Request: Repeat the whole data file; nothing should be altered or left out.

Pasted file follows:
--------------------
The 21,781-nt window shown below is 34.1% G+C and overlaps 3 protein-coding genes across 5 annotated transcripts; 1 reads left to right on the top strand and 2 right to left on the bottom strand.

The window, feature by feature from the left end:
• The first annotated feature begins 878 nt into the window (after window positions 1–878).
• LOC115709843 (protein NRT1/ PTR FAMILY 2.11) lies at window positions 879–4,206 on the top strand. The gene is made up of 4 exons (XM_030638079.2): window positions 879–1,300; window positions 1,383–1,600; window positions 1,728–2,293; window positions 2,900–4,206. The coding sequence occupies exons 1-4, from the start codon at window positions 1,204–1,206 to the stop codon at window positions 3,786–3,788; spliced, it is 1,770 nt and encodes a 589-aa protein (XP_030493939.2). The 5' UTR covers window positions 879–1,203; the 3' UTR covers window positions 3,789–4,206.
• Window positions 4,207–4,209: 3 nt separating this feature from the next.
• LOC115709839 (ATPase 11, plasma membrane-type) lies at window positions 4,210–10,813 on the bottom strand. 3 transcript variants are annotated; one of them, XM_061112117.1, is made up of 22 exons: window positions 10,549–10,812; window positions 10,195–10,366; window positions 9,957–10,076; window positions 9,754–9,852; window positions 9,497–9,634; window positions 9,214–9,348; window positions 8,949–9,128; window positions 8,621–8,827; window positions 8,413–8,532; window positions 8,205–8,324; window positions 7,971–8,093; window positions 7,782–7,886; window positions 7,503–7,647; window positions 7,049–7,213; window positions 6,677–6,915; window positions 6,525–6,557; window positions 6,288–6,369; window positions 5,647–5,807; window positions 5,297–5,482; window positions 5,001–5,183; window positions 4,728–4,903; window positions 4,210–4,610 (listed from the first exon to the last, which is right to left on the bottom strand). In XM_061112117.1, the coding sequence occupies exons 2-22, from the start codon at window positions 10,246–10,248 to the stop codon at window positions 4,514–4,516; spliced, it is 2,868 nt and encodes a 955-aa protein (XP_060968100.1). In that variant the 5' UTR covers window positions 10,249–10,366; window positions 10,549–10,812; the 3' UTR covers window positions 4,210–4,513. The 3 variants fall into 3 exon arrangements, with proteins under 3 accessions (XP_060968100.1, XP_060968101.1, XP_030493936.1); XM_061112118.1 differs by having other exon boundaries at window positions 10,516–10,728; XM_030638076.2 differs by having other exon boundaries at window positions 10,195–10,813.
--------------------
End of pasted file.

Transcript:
The 21,781-nt window shown below is 34.1% G+C and overlaps 3 protein-coding genes across 5 annotated transcripts; 1 reads left to right on the top strand and 2 right to left on the bottom strand.

The window, feature by feature from the left end:
• The first annotated feature begins 878 nt into the window (after window positions 1–878).
• LOC115709843 (protein NRT1/ PTR FAMILY 2.11) lies at window positions 879–4,206 on the top strand. The gene is made up of 4 exons (XM_030638079.2): window positions 879–1,300; window positions 1,383–1,600; window positions 1,728–2,293; window positions 2,900–4,206. The coding sequence occupies exons 1-4, from the start codon at window positions 1,204–1,206 to the stop codon at window positions 3,786–3,788; spliced, it is 1,770 nt and encodes a 589-aa protein (XP_030493939.2). The 5' UTR covers window positions 879–1,203; the 3' UTR covers window positions 3,789–4,206.
• Window positions 4,207–4,209: 3 nt separating this feature from the next.
• LOC115709839 (ATPase 11, plasma membrane-type) lies at window positions 4,210–10,813 on the bottom strand. 3 transcript variants are annotated; one of them, XM_061112117.1, is made up of 22 exons: window positions 10,549–10,812; window positions 10,195–10,366; window positions 9,957–10,076; window positions 9,754–9,852; window positions 9,497–9,634; window positions 9,214–9,348; window positions 8,949–9,128; window positions 8,621–8,827; window positions 8,413–8,532; window positions 8,205–8,324; window positions 7,971–8,093; window positions 7,782–7,886; window positions 7,503–7,647; window positions 7,049–7,213; window positions 6,677–6,915; window positions 6,525–6,557; window positions 6,288–6,369; window positions 5,647–5,807; window positions 5,297–5,482; window positions 5,001–5,183; window positions 4,728–4,903; window positions 4,210–4,610 (listed from the first exon to the last, which is right to left on the bottom strand). In XM_061112117.1, the coding sequence occupies exons 2-22, from the start codon at window positions 10,246–10,248 to the stop codon at window positions 4,514–4,516; spliced, it is 2,868 nt and encodes a 955-aa protein (XP_060968100.1). In that variant the 5' UTR covers window positions 10,249–10,366; window positions 10,549–10,812; the 3' UTR covers window positions 4,210–4,513. The 3 variants fall into 3 exon arrangements, with proteins under 3 accessions (XP_060968100.1, XP_060968101.1, XP_030493936.1); XM_061112118.1 differs by having other exon boundaries at window positions 10,516–10,728; XM_030638076.2 differs by having other exon boundaries at window positions 10,195–10,813.